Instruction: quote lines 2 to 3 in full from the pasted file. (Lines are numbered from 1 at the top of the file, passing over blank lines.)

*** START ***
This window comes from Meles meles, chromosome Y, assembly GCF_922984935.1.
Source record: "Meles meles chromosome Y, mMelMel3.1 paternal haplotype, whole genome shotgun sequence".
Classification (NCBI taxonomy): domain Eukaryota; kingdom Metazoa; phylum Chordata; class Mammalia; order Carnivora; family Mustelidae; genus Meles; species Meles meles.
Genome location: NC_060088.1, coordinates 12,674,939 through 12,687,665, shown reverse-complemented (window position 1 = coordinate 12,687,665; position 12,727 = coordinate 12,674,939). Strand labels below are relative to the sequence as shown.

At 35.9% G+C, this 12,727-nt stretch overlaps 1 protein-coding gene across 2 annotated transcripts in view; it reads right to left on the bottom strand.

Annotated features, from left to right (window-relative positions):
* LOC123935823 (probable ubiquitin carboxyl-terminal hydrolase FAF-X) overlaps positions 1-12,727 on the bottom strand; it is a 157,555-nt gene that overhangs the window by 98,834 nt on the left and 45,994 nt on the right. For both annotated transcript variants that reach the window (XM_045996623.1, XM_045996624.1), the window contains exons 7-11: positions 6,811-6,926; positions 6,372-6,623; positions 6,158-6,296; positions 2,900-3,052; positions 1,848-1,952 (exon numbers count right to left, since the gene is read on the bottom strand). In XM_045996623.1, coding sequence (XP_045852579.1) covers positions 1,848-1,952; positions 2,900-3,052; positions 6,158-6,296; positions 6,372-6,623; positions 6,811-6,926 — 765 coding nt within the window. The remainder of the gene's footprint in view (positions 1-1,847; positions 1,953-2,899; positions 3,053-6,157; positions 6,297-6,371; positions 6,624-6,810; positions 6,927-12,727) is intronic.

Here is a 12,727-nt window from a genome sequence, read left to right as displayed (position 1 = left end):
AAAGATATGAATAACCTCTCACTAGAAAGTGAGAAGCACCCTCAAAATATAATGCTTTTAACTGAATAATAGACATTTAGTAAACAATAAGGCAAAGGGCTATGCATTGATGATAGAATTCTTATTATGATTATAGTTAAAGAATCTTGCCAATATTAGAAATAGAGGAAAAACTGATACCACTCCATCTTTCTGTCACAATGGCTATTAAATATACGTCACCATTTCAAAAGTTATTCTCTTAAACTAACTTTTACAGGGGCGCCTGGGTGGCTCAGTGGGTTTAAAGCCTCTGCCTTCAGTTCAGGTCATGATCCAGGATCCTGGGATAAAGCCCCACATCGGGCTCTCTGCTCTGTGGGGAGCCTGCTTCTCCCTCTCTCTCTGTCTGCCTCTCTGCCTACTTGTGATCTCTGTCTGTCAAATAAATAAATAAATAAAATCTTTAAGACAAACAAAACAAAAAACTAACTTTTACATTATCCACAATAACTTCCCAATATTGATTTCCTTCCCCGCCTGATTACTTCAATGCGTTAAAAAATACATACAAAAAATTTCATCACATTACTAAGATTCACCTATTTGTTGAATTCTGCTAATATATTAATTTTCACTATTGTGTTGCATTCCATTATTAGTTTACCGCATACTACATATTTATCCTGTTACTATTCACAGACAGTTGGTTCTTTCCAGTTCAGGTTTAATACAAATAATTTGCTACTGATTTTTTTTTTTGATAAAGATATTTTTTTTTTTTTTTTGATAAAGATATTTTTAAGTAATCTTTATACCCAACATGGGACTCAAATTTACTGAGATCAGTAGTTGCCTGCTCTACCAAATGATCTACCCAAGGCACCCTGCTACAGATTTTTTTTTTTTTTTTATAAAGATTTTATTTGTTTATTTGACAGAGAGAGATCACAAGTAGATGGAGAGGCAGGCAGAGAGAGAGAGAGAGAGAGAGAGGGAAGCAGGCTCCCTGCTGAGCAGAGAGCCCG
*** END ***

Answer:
Source record: "Meles meles chromosome Y, mMelMel3.1 paternal haplotype, whole genome shotgun sequence".
Classification (NCBI taxonomy): domain Eukaryota; kingdom Metazoa; phylum Chordata; class Mammalia; order Carnivora; family Mustelidae; genus Meles; species Meles meles.